Advanced Computing in the Age of AI | Sunday, July 3, 2022

Key Strategies Enterprises Can Implement Now for Success with AI 

According to the latest “Voice of the Enterprise” survey conducted by 451 Research, 34% of machine learning (ML) projects fail and don’t get to production. And a previous Gartner report that found 47% of machine learning projects fail to go into production. What these statistics show is that there’s still a long way to go when it comes to ML projects.

451 Research’s survey also revealed that it takes an average of 12 weeks to bring a machine learning project from conception to production. While that may seem like a long time, in most cases, it’s well worth it. However, the long timeframe also creates frustration for businesses and even worse, what often happens is that many models simply sit in the lab.

So, how do you effectively get your AI model into production?

Establish a business use case

What does your business need a machine learning model for? What problem are you trying to solve? These are the foundational questions. Once they’re answered, proceed to the other important considerations. For instance, all models have an expiration date, and you don't know what that expiration date is. You just know that you're going to have to update it. So, when you're building the business case, keep in mind that you’ll have to know how much benefit you can get by improving the model, but also how much it is going to cost to do the integration and deployment at scale, and to monitor the model effectively.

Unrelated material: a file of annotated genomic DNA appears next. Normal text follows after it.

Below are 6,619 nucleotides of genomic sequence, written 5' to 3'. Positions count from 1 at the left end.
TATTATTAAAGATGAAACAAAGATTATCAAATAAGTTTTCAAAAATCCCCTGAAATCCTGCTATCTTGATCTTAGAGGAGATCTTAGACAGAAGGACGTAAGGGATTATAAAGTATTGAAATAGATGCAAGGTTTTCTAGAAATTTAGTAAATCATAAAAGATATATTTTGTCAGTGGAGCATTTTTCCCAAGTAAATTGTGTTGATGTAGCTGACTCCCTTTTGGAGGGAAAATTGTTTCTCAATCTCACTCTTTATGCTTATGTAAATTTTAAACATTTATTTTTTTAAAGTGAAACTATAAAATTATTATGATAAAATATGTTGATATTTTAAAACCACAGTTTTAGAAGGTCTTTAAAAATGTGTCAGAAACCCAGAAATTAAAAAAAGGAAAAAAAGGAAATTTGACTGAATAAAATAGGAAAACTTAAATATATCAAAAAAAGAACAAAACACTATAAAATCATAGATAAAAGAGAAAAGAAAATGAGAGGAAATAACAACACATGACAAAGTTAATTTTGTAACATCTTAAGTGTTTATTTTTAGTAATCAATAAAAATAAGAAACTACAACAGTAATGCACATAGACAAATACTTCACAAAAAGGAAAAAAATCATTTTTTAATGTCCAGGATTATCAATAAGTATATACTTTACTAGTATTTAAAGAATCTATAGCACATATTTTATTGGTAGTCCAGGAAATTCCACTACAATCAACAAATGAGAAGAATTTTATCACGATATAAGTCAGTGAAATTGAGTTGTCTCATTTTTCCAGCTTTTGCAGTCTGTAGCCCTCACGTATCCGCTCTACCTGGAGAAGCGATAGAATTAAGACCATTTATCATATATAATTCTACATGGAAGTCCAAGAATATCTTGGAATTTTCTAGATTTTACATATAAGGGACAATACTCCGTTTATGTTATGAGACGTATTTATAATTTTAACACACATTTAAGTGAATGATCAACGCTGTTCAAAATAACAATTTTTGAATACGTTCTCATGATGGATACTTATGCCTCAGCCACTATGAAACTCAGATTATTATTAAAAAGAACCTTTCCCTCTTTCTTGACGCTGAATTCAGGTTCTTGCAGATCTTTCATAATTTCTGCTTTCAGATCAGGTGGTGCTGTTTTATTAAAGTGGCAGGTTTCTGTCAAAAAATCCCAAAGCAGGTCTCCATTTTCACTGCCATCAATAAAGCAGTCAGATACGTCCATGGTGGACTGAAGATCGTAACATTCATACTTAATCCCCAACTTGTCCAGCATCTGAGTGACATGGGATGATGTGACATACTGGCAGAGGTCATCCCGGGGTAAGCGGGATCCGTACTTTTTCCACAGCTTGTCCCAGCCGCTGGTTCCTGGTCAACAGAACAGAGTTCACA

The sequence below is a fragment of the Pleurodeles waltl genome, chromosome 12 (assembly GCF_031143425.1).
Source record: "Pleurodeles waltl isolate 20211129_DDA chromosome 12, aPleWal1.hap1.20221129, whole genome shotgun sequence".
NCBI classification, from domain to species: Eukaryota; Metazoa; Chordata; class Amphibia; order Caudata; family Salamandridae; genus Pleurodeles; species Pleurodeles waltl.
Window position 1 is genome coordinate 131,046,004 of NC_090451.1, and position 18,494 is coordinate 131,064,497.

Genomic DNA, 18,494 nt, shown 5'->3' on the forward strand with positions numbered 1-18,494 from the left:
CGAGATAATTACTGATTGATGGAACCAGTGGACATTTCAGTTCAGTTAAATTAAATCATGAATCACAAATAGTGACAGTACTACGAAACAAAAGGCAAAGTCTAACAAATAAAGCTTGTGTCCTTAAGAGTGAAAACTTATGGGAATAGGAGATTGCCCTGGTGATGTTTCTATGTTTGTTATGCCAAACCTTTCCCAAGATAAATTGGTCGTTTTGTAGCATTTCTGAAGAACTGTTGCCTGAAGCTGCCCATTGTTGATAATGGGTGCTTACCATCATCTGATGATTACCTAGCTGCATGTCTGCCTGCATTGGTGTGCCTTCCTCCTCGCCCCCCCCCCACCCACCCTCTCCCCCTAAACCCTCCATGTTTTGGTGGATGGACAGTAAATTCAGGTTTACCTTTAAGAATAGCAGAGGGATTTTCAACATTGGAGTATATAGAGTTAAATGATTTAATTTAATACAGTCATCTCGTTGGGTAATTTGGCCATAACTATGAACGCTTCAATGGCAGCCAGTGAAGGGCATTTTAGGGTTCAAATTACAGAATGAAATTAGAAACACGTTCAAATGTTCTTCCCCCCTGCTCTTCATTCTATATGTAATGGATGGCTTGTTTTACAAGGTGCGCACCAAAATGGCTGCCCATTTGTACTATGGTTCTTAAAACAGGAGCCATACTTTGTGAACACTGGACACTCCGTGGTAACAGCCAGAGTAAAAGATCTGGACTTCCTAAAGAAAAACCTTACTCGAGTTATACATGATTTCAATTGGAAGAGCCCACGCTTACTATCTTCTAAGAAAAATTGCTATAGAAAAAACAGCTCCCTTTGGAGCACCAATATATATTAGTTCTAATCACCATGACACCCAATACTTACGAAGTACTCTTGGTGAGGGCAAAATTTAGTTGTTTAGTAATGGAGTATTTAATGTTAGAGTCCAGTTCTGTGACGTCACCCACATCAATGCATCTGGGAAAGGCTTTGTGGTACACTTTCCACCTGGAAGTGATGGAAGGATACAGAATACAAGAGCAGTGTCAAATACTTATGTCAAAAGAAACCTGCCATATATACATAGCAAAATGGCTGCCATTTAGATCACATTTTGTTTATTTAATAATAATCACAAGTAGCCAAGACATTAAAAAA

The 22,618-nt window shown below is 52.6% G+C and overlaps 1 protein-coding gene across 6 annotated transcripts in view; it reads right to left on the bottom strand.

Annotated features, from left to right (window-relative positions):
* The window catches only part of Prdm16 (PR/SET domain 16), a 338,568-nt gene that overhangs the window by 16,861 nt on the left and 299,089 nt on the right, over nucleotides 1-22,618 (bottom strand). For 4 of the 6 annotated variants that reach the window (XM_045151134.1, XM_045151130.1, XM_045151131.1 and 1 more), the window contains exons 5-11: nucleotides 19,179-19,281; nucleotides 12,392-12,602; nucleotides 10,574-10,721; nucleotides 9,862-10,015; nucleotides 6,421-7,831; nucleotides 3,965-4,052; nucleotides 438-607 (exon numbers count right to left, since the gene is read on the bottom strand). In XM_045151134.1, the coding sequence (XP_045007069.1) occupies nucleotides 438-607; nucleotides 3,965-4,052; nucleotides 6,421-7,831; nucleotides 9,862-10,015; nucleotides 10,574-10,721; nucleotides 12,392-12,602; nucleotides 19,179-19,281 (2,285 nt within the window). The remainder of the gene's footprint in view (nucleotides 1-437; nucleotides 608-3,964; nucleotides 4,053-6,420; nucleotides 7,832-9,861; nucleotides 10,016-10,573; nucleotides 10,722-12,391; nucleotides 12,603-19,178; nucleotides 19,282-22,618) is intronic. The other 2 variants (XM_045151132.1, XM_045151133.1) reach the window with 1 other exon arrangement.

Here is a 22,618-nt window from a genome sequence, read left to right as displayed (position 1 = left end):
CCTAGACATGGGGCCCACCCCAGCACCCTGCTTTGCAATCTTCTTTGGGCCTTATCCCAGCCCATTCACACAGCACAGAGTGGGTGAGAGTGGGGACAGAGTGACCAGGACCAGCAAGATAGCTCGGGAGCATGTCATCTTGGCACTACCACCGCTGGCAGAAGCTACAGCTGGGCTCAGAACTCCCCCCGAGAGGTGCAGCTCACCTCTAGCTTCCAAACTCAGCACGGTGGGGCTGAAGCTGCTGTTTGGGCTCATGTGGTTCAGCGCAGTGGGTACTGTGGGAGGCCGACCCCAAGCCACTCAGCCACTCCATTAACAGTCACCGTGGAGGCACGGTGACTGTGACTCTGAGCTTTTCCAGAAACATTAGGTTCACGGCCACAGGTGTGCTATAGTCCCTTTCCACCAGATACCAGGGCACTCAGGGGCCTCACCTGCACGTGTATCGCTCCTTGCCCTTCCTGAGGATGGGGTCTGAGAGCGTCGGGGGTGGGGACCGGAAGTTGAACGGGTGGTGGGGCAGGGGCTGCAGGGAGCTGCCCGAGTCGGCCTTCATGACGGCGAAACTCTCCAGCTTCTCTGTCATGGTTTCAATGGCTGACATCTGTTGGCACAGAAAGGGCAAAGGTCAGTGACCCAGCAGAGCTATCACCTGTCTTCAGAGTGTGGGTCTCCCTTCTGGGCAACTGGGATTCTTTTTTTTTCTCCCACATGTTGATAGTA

In addition, keep seasonality in mind. Some companies peak during the holidays, some during summer, some on weekdays vs. weekends and so on. You need a system that can dynamically adapt to different use cases.

Speaking of use cases, you may have a model today for one business use case, but soon it will expand to another business unit. So, if best practices are initially ignored, it's going to become increasingly difficult to scale. In the situation where use cases have expanded rapidly, there needs to be governance on the development side as well, which can be new to data science teams. You will need strong version control, strong code, reviews and the establishment of a baseline.

Much of what machine learning models are doing is optimizing decisions. That’s why you must know what the baseline is. If you leave this to humans, for example, what is the error rate? What is the customer experience if humans make this decision? Then you monitor the model and track its performance. Having that strong baseline enables you to know what’s working and what to improve on.

Synchronize your data science, DevOps and engineering teams

When going into a real production environment, there needs to be a cross-collaboration across all teams. It's extremely important that you find a seamless way of integrating with the existing DevOps tools that these organizations are using, because they are the foundation of the model. Without the synchronization, key elements such as scalability and reliability will suffer, rendering your model useless.

Production is typically owned by the engineering organization or the DevOps organization, so they carry a lot of influence, and the team must make sure that the tools that need to be set up around this model are in alignment with their thought process and understanding.